Dust, meteorites, cosmic rays and everything else currently destroying the Tesla in space
This probably isn't covered under Elon Musk's warranty...
Thanks to the successful Falcon Heavy launch on Tuesday, SpaceX shot a midnight cherry-red Tesla Roadster into space, with the top down, blaring David Bowie, and being “driven” by a mannequin in a SpaceX spacesuit.
So… Now what?
The Roadster is currently careening through space toward Mars’ orbit, but it’s possible the car could make an Earth flyby in the future—close enough that experienced telescope-enthusiasts may be able to spot it, according to Tom Narita, an astrophysicist at the College of the Holy Cross in Massachusetts. And with hazards like high-speed space dust and cosmic ray radiation, the Roadster may look a little different than it did in the livestream on Tuesday.
When will the Roadster be back?
It’s hard to say. If nothing nudges it out of its current orbit, the Roadster should make a loop around the sun and return to the same neighborhood it was launched from in roughly two and a half years, Narita says. We earthlings wouldn’t be able to see it, though, as we’d be on the other side of the sun. In five years, we might—though Narita is quick to note that it’s hard to make confident, precise estimates because of how little we know about the car’s trajectory.
Planetary Society Senior Editor Emily Lakdawalla repeated that sentiment on Twitter, saying the Roadster’s lack of trackable radio transmissions and unplanned trajectory add up to a very unpredictable orbit.
There's two reasons the Roadster's orbit is very uncertain compared to solar system spacecraft— Emily Lakdawalla (@elakdawalla) February 8, 2018
(1) No radio transmissions, so it can't be tracked.
(2) No *intentional* trajectory (at least one reported) beyond "as far as possible"
At this point it's basically an asteroid. https://t.co/Rzz3CYdDH7/
Plus, there’s something called outgassing, which Ron Turner, a senior scientific advisor to NASA’s Institute for Advanced Concepts, says could also affect the car’s trajectory a little bit.
“There’s air all throughout the car,” Turner says. “In the vacuum of space, any gases in the seat cushions, the doors, the glove box, and even in the space of the steering wheel wrapper, all of that gas and water vapor from Earth’s atmosphere is eventually going to come out. It doesn’t have any reason to stay there.”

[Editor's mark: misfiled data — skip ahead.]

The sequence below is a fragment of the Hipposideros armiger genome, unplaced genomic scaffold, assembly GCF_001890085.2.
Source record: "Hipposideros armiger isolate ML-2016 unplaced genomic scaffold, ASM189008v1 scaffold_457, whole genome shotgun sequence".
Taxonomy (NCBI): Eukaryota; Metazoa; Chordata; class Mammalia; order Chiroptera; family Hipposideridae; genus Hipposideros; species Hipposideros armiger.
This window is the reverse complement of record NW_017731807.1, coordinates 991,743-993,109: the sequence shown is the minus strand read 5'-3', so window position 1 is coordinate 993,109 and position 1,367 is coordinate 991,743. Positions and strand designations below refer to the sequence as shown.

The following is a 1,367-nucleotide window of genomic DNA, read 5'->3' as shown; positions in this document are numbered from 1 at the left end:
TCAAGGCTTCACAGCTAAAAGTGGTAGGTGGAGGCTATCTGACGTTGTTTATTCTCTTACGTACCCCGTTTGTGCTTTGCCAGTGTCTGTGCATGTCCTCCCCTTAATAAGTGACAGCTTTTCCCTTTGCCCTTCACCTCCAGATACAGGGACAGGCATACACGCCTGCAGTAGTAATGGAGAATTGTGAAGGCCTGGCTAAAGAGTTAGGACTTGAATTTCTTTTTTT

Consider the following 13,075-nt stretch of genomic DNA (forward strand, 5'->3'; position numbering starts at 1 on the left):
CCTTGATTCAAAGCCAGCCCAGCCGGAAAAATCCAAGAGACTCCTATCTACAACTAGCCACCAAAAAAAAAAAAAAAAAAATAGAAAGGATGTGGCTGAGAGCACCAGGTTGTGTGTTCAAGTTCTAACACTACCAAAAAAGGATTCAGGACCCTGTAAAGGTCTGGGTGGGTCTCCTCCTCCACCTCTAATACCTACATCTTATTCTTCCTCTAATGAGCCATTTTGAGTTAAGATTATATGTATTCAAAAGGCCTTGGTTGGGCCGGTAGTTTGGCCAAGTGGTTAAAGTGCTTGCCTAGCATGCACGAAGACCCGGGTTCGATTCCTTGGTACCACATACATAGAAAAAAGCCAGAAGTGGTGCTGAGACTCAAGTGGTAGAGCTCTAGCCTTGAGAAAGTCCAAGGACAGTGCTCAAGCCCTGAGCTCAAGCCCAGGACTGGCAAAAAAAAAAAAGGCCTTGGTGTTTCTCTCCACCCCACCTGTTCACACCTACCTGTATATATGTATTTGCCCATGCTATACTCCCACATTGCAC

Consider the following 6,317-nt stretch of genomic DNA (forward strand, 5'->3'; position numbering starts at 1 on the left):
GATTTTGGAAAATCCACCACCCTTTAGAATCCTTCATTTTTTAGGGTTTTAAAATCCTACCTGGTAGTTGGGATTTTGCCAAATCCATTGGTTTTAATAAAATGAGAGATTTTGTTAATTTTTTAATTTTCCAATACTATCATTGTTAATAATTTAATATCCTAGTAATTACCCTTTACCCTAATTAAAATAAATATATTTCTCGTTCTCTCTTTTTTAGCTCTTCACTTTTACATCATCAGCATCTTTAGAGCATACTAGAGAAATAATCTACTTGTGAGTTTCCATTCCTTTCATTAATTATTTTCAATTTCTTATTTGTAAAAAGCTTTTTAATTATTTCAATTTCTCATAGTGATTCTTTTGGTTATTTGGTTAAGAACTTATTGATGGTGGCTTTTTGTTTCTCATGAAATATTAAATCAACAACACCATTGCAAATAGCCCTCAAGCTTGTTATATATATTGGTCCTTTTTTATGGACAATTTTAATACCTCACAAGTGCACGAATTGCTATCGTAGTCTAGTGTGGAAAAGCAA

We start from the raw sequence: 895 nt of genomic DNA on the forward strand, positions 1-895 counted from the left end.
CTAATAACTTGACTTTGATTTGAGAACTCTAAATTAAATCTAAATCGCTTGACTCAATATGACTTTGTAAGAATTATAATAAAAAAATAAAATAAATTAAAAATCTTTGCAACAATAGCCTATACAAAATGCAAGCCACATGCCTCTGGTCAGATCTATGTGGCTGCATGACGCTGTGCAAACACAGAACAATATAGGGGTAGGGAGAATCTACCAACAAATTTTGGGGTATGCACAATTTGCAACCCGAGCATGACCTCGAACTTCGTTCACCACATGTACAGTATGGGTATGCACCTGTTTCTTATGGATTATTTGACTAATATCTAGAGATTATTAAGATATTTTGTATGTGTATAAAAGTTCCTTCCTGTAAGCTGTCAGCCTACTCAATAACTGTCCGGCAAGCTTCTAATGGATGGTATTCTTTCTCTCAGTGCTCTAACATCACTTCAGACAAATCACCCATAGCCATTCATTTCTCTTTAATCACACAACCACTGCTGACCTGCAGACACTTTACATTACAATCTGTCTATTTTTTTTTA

And when the gases do come out, they’ll push the Roadster in various directions. Turner agrees that we could see the Roadster again in five years—but says it could also be “seven and a half, ten or eleven. It’s reasonable we’ll see it again, it just depends on what orbit it finally gets itself into.”
What will it look like?
It’ll probably be a little weathered. “Think of it as finding an artifact, like the Titanic under the ocean,” Turner says. “It’s not gonna be in great shape, it won’t stay pristine.”
The Roadster will be worn down by two things. The first is a constant “sandblasting” of tiny dust-like particles called micrometeorites that whiz through space at high speeds, according to Turner. “Those little motes of dust, which are mostly just fractions of grams, are going to be hitting the car at 20 kilometers per second,” he says. “They’ll vaporize and scatter the paint and make nice little pits in the metal.” Over decades, that could make the Tesla lose its deep cherry-red color.
The second force that’ll hit the Roadster is radiation. “Anything with plastic or rubber will degrade because of cosmic ray radiation, energy from cosmic rays floating around in space that tends to disrupt chemical bonds,” Narita says. Radiation is really tough on carbon bonds, like those present in plastics and rubber. “The metal structure itself should be fine and last for hundreds of thousands of years.” Turner adds that the plastic and rubber bits of the car, like the wheels and the seats, will get worn down and mottled in a few years, and eventually be shredded by that radiation.
And what about the car’s chances of smashing into something larger and being mangled beyond recognition? Han Solo might tell you to never tell him the odds of crashing a spacecraft into an asteroid, but the odds here are actually slim to none. Outer space is a lot more empty than we realize—even the rocks inside the asteroid belt are so spaced out that it’d be difficult to hit one by chance. “If it does by coincidence hit an asteroid, that’s the end of that,” Narita says. “But it’s my speculation that the chance of that is pretty small.”
So what’s the bottom line?
Though the Tesla Roadster probably won’t get smashed by a stray asteroid, it’ll probably be a little space-worn the next time it comes back to our neck of the woods, and especially in years to come.
“Someday, maybe someone will find the relic of what appears to be a car or a hunk of metal with shredded rubber and destroyed plastic covering it,” Narita says. “But I think it’ll be more of an inert piece of space junk than anything dangerous.”